The Pine NeedleMore posts

Build It and They Will Come

Aug 02, 2012

In the early 1900s, homesteads throughout the Ozarks had areas where row crops, such as corn, were raised to feed families and livestock. Many of these homesteads were abandoned over the years - farmhouses fell into disrepair and once plowed fields were slowly lost to cedars, sumac and goldenrod. The old homestead along Indian Creek at the foot of Barnet Mountain in Shannon County is just one such farm that is getting a second life. Rather than a place to raise corn, this new life will provide habitat for wildlife. Not just deer and turkey, but songbirds, such as warblers, sparrows, grosbeaks, buntings, and flycatchers, will benefit equally. The Missouri Department of Conservation (MDC) has been working to improve wildlife habitat and increase recreational opportunities. Called the Knuckles Fields Restoration Project, the goal is to improve wildlife habitat, especially for edge and open land dwelling bird species. The resulting green browse food plot will provide food and cover for ground nesting birds and mammals and, if all goes well, elk from nearby Peck Ranch may even find this area and start calling it home!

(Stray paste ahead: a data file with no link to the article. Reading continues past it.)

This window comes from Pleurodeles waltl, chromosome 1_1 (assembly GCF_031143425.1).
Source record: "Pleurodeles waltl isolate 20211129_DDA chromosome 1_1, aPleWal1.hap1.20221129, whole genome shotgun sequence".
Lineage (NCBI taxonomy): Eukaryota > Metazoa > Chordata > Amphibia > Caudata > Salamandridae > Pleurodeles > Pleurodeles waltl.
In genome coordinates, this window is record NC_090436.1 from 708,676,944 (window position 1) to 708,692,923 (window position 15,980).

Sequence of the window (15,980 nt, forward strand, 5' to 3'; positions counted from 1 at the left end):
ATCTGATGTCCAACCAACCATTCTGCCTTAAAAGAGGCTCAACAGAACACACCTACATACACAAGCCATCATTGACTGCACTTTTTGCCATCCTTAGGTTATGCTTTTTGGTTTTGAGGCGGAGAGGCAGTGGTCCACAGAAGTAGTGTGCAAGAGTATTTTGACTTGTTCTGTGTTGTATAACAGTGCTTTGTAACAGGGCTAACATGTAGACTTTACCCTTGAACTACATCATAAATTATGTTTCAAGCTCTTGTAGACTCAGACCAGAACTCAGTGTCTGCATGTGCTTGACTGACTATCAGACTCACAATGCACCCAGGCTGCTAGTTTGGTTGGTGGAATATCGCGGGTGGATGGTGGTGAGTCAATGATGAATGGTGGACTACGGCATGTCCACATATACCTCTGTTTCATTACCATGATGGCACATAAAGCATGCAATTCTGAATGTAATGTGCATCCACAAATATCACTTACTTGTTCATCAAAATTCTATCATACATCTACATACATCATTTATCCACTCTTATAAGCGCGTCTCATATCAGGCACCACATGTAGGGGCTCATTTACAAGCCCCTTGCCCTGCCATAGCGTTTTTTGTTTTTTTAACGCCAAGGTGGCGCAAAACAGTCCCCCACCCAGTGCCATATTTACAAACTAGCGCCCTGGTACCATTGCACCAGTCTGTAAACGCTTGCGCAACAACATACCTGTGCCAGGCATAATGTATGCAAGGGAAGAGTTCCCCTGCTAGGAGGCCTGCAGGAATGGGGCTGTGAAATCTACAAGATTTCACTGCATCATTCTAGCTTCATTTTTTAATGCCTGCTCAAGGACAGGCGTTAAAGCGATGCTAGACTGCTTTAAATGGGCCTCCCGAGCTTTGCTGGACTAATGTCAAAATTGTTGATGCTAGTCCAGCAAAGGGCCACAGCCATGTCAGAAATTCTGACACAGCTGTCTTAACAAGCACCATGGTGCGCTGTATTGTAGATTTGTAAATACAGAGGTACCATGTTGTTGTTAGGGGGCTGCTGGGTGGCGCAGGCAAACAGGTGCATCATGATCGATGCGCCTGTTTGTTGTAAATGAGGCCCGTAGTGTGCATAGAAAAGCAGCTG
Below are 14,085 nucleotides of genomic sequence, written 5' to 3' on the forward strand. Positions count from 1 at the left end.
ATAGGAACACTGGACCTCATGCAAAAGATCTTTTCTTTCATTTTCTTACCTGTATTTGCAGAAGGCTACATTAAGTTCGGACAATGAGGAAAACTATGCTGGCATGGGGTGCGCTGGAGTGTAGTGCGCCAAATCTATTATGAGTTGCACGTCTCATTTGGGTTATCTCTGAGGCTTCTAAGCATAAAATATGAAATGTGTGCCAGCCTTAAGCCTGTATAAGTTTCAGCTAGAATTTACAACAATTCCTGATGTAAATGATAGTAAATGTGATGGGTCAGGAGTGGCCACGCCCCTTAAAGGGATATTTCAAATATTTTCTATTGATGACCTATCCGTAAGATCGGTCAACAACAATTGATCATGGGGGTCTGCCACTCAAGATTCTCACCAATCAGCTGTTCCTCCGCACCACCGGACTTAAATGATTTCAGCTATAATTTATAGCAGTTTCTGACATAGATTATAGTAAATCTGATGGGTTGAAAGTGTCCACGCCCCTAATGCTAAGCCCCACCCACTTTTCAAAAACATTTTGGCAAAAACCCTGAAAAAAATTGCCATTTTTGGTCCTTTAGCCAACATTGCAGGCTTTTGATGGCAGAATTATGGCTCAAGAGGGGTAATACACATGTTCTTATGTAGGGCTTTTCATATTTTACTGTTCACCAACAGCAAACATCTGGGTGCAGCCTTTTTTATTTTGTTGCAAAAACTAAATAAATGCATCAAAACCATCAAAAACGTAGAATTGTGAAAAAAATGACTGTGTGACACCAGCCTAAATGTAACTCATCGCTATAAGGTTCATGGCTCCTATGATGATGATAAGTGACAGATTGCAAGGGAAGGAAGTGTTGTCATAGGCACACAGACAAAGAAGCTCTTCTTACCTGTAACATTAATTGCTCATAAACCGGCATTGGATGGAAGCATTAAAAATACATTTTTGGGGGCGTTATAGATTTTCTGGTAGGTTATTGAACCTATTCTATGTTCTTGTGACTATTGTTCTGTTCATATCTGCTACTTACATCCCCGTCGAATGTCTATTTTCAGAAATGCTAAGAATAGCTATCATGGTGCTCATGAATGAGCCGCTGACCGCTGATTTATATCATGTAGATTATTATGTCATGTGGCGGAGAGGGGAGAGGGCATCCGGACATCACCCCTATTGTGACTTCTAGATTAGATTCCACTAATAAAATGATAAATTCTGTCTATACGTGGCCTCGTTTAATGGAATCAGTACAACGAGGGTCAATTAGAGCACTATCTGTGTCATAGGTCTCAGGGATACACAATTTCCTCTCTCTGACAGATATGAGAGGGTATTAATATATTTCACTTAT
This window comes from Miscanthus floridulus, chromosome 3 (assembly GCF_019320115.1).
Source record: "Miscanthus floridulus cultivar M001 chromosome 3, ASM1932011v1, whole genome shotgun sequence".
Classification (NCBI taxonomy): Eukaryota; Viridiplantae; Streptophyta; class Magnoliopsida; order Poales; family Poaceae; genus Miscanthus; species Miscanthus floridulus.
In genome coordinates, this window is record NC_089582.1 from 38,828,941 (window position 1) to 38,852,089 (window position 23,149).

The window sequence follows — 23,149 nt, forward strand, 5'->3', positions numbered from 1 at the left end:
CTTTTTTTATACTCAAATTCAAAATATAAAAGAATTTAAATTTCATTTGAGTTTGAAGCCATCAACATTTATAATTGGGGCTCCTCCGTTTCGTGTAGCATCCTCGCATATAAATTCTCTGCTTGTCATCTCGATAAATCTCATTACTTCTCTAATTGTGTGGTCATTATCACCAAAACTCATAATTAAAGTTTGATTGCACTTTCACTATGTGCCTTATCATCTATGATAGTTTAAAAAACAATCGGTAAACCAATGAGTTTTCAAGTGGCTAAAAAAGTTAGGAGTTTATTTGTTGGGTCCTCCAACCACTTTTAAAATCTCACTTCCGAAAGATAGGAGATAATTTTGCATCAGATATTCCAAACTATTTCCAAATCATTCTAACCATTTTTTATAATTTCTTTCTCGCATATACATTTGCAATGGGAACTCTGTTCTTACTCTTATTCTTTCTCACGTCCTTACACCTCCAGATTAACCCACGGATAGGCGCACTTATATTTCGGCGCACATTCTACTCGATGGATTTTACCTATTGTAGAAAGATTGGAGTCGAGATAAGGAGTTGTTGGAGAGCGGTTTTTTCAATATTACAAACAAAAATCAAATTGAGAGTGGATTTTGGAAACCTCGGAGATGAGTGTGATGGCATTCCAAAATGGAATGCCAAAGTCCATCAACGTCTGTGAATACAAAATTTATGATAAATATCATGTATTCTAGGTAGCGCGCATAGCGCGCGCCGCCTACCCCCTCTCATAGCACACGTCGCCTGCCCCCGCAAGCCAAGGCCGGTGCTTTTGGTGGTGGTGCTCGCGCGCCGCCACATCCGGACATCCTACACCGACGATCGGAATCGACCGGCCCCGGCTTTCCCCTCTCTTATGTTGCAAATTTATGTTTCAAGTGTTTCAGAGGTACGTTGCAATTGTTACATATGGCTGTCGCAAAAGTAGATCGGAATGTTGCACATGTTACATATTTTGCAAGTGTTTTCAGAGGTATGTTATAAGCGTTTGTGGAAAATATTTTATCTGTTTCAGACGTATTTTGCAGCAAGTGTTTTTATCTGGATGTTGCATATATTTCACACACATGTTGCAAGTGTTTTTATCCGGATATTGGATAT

Fine Dining for the Wildlife

Guided by 1930s photographs, the former field was cleared using bullhogs and dozers. The bullhog is a large attachment to a bobcat type tractor that grinds years of neglect and overgrowth into mulch. When the clearing phase is concluded, a mixture of clover, wheat and grasses will turn the fertile soil exposed by the bullhog into a green browse food plot, sure to be a white-tail favorite.

Something for Everyone

Missouri is a great place to hunt and fish. Providing green browse plots such as this, helps to keep our deer and turkey population happy and healthy. For the folks who want to just enjoy the great outdoors, the project area will provide a high quality environment for our furry and feathered friends, providing recreational opportunities for wildlife watching. Want more information?  Contact yourMissouri Department of Conservation  district forester or private lands conservationist. 


Food plots at the edge of shortleaf pine woodland
Management of the open areas of the Ozarks oak-pine woodlands includes green browse.


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